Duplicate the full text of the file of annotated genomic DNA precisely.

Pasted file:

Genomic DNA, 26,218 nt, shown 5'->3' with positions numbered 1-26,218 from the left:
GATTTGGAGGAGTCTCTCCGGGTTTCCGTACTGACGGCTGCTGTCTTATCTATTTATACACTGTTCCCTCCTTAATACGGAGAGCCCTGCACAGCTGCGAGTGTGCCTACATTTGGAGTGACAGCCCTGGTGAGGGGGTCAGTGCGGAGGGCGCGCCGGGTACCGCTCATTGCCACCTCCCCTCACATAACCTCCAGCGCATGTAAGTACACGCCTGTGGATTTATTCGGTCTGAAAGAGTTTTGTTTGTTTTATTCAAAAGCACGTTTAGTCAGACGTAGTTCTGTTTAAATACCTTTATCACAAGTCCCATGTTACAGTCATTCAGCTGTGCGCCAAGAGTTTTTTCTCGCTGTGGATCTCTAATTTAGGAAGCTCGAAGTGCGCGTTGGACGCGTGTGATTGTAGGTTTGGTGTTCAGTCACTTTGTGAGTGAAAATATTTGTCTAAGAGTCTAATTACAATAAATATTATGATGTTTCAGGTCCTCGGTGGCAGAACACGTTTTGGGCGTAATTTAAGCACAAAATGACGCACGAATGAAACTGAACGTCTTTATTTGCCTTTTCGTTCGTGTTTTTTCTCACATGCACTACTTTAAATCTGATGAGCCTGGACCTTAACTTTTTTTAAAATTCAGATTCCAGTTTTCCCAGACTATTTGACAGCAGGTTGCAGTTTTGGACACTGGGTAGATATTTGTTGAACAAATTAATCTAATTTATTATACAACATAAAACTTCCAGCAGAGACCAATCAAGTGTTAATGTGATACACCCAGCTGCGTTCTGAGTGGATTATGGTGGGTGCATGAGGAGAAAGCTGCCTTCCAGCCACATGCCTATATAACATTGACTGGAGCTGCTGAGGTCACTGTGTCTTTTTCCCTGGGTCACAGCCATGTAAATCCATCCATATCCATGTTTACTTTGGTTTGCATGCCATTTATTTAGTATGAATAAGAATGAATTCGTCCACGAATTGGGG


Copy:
Genomic DNA, 26,218 nt, shown 5'->3' with positions numbered 1-26,218 from the left:
GATTTGGAGGAGTCTCTCCGGGTTTCCGTACTGACGGCTGCTGTCTTATCTATTTATACACTGTTCCCTCCTTAATACGGAGAGCCCTGCACAGCTGCGAGTGTGCCTACATTTGGAGTGACAGCCCTGGTGAGGGGGTCAGTGCGGAGGGCGCGCCGGGTACCGCTCATTGCCACCTCCCCTCACATAACCTCCAGCGCATGTAAGTACACGCCTGTGGATTTATTCGGTCTGAAAGAGTTTTGTTTGTTTTATTCAAAAGCACGTTTAGTCAGACGTAGTTCTGTTTAAATACCTTTATCACAAGTCCCATGTTACAGTCATTCAGCTGTGCGCCAAGAGTTTTTTCTCGCTGTGGATCTCTAATTTAGGAAGCTCGAAGTGCGCGTTGGACGCGTGTGATTGTAGGTTTGGTGTTCAGTCACTTTGTGAGTGAAAATATTTGTCTAAGAGTCTAATTACAATAAATATTATGATGTTTCAGGTCCTCGGTGGCAGAACACGTTTTGGGCGTAATTTAAGCACAAAATGACGCACGAATGAAACTGAACGTCTTTATTTGCCTTTTCGTTCGTGTTTTTTCTCACATGCACTACTTTAAATCTGATGAGCCTGGACCTTAACTTTTTTTAAAATTCAGATTCCAGTTTTCCCAGACTATTTGACAGCAGGTTGCAGTTTTGGACACTGGGTAGATATTTGTTGAACAAATTAATCTAATTTATTATACAACATAAAACTTCCAGCAGAGACCAATCAAGTGTTAATGTGATACACCCAGCTGCGTTCTGAGTGGATTATGGTGGGTGCATGAGGAGAAAGCTGCCTTCCAGCCACATGCCTATATAACATTGACTGGAGCTGCTGAGGTCACTGTGTCTTTTTCCCTGGGTCACAGCCATGTAAATCCATCCATATCCATGTTTACTTTGGTTTGCATGCCATTTATTTAGTATGAATAAGAATGAATTCGTCCACGAATTGGGG